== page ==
The color of one’s skin tone should not take away from their academic achievements, but what happens when it does? For over 53 years, Dr. Cathy Griffin Famble lived with the reality that her skin tone and mattered more than the injustice done to a child.
Dr. Famble came from humble beginnings, growing up in an orphanage until she was 4 years old. She was later adopted by a family of modest means in North Carolina. It was there that she learned complexion trumped most things. Young Cathy was always smart and excited about learning. At the time she grew up, however, segregation was still afoot and she had to learn how to navigate her own community with its own “Color Codes.” In 1954, Blues singer Big Bill Broonzy penned a song, ” Black, Brown and White Blues…” If you is white, you’s alright,if you’s brown, stick around, but if you’s black, hmm, hmm, brother, get back, get back, get back. Cathy grew up singing a song whose lyrics would challenge all that she held dear.
As a high school senior and already president of the National Spanish Honors Society, Cathy looked forward to being inducted into the National Honor Society. Her grades merited her a nomination and as the days waned on before induction, she would soon learn her fate. Two days before the induction, Cathy was told that two girls planned to launch a sneak attack on her in the gym. She was prepared with the knowledge so that when the girls finally did appear to attack her, she was ready. She defended herself valiantly and warded off her attackers. Instead of being understood for her self-defense and advocacy, she was denied entrance into society. The girls, along with the school administration, took away her public acknowledgment of her accolades.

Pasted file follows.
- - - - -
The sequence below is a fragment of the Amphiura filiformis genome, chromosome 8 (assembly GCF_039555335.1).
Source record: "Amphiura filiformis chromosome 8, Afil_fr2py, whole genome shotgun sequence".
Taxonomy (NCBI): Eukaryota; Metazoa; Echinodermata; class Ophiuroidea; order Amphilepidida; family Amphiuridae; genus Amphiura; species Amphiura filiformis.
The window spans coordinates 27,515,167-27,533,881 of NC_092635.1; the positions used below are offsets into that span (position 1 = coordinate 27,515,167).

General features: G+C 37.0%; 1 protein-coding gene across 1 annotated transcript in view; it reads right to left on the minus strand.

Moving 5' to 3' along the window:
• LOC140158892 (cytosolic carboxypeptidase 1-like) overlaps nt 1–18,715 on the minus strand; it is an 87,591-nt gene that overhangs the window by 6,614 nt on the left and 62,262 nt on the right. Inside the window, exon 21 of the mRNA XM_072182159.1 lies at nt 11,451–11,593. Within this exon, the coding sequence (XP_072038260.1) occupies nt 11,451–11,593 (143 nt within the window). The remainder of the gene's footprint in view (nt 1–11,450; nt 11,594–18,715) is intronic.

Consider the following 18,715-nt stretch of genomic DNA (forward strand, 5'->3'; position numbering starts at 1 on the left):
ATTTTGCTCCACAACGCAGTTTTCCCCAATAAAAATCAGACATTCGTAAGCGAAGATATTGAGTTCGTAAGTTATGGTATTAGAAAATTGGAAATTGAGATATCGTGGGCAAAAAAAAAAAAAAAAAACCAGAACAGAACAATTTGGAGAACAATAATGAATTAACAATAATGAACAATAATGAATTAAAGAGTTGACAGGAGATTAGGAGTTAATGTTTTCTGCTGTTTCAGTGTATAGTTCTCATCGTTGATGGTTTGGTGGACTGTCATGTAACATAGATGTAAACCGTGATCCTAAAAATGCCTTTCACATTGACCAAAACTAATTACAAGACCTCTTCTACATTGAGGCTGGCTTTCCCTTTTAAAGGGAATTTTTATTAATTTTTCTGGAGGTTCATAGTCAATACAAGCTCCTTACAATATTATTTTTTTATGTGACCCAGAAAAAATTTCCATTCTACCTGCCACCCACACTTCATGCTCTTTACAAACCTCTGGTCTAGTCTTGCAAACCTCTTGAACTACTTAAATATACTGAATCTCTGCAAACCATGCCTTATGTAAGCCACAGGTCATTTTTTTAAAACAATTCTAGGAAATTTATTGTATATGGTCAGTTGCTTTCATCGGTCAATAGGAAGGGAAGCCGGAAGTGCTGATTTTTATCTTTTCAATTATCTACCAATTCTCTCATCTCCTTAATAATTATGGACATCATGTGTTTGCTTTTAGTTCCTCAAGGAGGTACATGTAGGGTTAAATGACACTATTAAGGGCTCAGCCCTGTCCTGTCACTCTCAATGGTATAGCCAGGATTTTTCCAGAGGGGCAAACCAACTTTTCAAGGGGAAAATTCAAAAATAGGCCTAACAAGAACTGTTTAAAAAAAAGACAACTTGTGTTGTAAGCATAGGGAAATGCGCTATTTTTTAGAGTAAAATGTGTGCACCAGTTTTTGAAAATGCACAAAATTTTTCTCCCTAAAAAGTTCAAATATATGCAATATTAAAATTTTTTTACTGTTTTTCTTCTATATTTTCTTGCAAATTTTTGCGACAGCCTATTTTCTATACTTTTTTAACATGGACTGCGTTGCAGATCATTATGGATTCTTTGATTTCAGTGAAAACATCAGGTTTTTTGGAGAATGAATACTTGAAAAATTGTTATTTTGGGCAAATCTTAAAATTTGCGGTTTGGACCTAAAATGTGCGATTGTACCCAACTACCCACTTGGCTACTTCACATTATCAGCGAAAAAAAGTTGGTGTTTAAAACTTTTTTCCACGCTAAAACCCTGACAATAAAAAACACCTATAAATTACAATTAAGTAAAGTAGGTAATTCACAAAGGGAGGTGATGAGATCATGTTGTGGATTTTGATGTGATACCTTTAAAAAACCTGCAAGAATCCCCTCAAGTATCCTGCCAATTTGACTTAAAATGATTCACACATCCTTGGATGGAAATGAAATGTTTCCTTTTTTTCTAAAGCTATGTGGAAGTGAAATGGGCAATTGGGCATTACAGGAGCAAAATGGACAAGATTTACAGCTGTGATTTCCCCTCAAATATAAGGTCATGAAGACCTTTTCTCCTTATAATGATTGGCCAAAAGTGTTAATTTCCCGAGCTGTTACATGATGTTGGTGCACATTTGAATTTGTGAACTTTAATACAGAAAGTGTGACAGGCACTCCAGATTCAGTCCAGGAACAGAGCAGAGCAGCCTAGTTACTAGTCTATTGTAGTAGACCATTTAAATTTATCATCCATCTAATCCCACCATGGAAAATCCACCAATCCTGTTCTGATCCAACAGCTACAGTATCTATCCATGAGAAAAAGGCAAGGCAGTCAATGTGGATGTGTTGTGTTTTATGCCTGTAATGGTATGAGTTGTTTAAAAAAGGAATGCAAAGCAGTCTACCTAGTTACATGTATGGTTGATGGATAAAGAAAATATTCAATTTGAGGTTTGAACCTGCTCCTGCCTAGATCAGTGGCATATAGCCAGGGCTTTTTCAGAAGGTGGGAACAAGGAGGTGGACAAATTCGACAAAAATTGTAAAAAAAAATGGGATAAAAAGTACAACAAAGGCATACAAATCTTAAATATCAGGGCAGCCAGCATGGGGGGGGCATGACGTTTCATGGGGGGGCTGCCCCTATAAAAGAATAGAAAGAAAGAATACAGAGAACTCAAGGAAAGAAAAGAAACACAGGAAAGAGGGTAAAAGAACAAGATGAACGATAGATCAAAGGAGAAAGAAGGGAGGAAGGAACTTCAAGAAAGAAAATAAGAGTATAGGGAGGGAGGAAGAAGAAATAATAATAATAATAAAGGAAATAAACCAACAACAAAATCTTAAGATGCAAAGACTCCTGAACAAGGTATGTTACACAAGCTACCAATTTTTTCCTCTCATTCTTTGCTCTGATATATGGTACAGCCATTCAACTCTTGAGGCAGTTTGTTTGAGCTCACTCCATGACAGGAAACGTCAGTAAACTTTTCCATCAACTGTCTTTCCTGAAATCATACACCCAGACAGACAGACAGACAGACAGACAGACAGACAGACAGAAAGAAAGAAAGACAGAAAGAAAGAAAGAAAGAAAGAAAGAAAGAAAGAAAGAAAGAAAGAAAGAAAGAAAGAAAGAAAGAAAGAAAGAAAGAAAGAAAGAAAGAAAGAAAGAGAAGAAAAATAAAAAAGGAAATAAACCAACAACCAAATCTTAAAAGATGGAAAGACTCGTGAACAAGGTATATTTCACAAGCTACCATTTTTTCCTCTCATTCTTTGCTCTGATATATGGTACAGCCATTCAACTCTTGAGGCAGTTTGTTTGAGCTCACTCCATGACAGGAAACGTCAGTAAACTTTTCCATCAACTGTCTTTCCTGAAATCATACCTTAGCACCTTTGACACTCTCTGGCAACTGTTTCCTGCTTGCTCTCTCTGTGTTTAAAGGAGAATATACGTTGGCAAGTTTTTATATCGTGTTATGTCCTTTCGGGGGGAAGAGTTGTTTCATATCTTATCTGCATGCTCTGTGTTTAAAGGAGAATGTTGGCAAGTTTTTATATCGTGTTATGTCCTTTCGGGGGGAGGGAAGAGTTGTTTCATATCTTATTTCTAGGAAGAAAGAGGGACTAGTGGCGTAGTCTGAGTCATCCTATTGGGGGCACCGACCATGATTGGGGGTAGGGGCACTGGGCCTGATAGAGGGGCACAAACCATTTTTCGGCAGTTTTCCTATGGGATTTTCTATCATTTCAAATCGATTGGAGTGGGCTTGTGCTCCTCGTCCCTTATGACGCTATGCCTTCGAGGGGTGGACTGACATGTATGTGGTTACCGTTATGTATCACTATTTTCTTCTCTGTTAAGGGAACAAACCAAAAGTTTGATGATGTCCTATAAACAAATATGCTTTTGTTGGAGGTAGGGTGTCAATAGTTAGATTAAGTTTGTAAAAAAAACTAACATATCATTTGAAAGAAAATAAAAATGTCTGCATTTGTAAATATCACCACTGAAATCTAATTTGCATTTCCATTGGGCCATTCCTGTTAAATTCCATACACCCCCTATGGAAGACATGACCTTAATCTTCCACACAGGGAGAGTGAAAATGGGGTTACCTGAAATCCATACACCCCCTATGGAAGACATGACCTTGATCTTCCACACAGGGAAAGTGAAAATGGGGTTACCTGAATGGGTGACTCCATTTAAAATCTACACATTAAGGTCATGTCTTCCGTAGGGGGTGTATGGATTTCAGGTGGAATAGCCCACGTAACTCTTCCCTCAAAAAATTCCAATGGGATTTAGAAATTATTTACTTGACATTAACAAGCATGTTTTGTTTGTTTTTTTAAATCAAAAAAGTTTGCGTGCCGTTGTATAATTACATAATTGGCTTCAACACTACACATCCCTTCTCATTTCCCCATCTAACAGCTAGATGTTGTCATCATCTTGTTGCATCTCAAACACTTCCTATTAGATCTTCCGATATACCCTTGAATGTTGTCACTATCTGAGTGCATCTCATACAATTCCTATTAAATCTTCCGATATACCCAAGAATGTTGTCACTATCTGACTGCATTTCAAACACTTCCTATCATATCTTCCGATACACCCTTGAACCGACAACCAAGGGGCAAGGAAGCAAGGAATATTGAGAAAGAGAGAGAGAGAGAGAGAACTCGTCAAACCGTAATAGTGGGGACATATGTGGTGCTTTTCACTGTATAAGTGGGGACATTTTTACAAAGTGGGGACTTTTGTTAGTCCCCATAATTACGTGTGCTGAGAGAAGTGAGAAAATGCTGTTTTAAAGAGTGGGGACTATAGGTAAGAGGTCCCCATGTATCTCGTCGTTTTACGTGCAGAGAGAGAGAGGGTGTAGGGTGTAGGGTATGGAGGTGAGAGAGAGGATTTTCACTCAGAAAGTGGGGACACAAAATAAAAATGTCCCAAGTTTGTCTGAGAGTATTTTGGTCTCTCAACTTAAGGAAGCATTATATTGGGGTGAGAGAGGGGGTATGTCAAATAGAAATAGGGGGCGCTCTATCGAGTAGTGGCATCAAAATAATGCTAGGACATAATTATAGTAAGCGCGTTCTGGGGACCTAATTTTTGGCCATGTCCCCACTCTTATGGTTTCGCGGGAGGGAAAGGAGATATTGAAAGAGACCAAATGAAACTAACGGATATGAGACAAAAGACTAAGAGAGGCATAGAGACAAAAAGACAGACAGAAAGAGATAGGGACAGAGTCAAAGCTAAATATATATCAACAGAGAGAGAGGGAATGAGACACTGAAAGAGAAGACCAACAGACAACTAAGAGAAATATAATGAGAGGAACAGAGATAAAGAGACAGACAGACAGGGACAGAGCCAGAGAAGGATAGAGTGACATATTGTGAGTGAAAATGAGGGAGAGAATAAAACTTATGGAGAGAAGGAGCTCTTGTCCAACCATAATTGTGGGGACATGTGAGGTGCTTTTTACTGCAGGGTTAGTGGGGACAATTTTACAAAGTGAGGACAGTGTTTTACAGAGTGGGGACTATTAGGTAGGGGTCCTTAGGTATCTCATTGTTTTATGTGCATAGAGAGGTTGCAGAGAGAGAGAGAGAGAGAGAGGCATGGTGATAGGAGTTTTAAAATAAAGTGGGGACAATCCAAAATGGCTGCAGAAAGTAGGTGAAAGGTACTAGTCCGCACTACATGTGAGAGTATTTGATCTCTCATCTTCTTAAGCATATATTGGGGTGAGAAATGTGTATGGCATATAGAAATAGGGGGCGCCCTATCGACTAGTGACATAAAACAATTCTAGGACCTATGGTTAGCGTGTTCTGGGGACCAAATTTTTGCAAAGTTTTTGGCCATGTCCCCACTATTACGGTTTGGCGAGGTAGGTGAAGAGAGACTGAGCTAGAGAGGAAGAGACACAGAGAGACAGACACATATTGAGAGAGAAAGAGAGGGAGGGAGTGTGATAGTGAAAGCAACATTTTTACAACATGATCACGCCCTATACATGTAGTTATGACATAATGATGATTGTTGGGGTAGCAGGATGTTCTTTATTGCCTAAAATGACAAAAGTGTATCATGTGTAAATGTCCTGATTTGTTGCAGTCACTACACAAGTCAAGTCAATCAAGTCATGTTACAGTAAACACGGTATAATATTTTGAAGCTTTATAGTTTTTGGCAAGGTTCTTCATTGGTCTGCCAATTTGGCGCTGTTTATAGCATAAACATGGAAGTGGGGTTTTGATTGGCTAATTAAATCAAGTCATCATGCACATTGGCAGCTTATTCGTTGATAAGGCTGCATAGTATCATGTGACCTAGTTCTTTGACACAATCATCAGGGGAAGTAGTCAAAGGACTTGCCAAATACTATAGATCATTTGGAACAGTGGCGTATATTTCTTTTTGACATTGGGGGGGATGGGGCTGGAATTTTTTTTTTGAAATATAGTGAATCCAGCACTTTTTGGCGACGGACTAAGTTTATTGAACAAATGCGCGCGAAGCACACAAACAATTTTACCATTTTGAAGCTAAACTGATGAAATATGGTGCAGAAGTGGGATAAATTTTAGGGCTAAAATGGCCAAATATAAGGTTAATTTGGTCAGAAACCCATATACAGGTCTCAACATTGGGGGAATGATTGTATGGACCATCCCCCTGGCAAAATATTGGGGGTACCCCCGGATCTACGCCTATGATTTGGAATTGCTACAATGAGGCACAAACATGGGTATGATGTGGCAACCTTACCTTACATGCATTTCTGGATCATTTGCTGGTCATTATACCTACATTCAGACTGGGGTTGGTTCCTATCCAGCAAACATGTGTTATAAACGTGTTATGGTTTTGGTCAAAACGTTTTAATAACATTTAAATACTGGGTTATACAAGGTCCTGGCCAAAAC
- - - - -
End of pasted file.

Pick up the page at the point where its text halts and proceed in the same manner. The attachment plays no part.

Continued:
She went on to earn an undergraduate degree from Bennett College, a master’s degree from UNC-Chapel Hill, and a Ph.D. from the Ohio State University. She is a published author and former chair of the School of Education at Winston Salem State University.
Dr. Famble’s tenacity and resolve inspired and motivated me to always strive to be my best academically and to be socially conscious. As a darker complexioned young Black woman, I identified with how she was treated less than by people who were supposed to protect her. Because of her struggle, I dedicated myself to excellence in the classroom while speaking out against racial injustice. When I was inducted into the National Honor Society, she was the first to congratulate me. I owe my national pin to Dr. Famble, my grandmother.
I hope to be half the woman and scholar Dr. Famble has been. I contacted the chapter at her high school alma mater and asked them to retroactively induct her. Dr. King said, ‘ the time is ALWAYS right to do what is right.” She taught me the value of believing in myself and pursuing every goal. Her time for justice is NOW!